You do not have to use a solicitor to get a grant of probate or administer the estate of someone who has died. But it is important to understand what your obligations are if you take on that task.
If a Will has been left, appointing you as an executor you have to apply to the Probate Registry to get the grant of probate unless it’s a very small estate. Banks and other financial institutions will not release assets without that.
If the deceased person did not leave a Will then certain people can apply, again to the Probate Registry, for letters of administration, which would also allow you to deal with the banks and other asset holders.
The forms to get the grant of probate can be filled in by laypeople but it’s important to get the application right otherwise the Probate Registry can and do, reject them, which could cause considerable delay.
You will also be obliged to investigate the tax position and fill in forms for HMRC whether inheritance tax is due or not. It is important to get those right because failing to declare and pay the right tax can lead to quite heavy penalties.
There is also lots of administrative paperwork to undertake. For example you will have to inform organisations like pension providers, benefits payers, banks, utilities providers, local authority, that the deceased person has died.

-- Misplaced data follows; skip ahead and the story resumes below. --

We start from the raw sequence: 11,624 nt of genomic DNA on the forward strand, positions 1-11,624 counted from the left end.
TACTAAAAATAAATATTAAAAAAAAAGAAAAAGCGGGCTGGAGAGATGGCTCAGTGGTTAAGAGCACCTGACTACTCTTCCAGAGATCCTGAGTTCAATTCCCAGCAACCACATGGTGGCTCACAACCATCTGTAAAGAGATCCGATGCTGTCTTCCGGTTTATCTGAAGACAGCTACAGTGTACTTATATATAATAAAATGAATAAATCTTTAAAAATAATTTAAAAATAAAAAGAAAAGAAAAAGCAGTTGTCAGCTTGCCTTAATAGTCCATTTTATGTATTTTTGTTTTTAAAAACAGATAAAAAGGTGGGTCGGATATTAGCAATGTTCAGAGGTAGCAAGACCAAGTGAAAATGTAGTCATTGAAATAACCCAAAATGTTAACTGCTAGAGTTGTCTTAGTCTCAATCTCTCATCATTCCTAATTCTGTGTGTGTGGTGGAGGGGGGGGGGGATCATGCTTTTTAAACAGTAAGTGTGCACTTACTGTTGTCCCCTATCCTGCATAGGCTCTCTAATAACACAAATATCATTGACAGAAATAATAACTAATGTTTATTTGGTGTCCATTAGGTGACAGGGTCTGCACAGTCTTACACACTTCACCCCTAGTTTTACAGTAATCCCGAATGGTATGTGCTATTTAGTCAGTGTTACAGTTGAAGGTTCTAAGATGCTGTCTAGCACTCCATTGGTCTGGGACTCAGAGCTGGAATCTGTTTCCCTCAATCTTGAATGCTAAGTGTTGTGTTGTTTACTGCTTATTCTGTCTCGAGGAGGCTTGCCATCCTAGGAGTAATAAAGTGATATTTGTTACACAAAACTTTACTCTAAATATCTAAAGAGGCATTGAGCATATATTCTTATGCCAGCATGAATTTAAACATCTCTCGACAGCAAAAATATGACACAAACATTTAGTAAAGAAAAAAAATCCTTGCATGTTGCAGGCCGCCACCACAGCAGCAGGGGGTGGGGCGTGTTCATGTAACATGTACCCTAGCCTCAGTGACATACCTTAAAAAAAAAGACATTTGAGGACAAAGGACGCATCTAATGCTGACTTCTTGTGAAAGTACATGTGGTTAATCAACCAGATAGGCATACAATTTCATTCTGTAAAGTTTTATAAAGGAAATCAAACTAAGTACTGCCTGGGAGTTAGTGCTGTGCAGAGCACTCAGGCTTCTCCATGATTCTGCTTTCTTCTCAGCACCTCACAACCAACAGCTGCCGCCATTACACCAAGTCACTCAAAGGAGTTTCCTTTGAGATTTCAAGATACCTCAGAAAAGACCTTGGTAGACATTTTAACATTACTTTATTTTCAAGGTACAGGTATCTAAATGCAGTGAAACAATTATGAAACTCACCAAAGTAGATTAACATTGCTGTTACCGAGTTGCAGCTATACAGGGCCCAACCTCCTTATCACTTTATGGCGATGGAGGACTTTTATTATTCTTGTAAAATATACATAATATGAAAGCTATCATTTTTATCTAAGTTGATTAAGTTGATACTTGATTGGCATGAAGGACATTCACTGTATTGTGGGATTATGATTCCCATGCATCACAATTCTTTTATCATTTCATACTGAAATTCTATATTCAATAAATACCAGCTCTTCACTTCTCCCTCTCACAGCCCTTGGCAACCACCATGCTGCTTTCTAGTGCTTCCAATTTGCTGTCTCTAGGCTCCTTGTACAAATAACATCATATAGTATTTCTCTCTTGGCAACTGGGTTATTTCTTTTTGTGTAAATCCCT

The estate has an obligation to find out what debts are owed and pay them out of the estates assets, so you may find yourself negotiating with creditors.
There may also be claims that need to be made on life insurance policies or refunds sought if the deceased is owed anything themselves.
The assets of the estate have to be gathered in which could involve selling a house or shares. Matters may be complicated further if there is a foreign property such as a holiday home because different rules may apply.
Eventually you will need to distribute the estate in accordance with the terms of the Will, or intestacy provisions if there is no will. It can be quite a complex task to interpret a will to ensure that the right amounts go to the right people or organisations. What happens, for example, if a legacy has been left to a charity and that charity has merged with another, or changed its name, or ceased to exist? If as an executor you get this wrong and pay the wrong amounts to the wrong people you can become personally liable yourself.
The same applies if there is no Will because very strict rules govern how an estate should be distributed in those circumstances and it’s vital to know and follow them.
Finally you will need to keep careful records of what you have done and estate accounts so that if any beneficiary did want to dispute something, you have a good record.
So in summary, you can do probate yourself but there are some matters that you need to consider carefully.
As solicitors we do all of this, all of the time, so we are used to navigating our way around the system and not overlooking anything.
At Stephensons we offer a range of fixed fee packages to assist executors and administrators of estates. We can guide you as much or as little as you feel comfortable with. So we can just assist you to get the grant of probate and leave you to do everything else, or we can administer the estate, doing the things set out above, and take the whole burden off you. Our fees reflect the amount of work needed so you can choose what you need and only pay for what you need.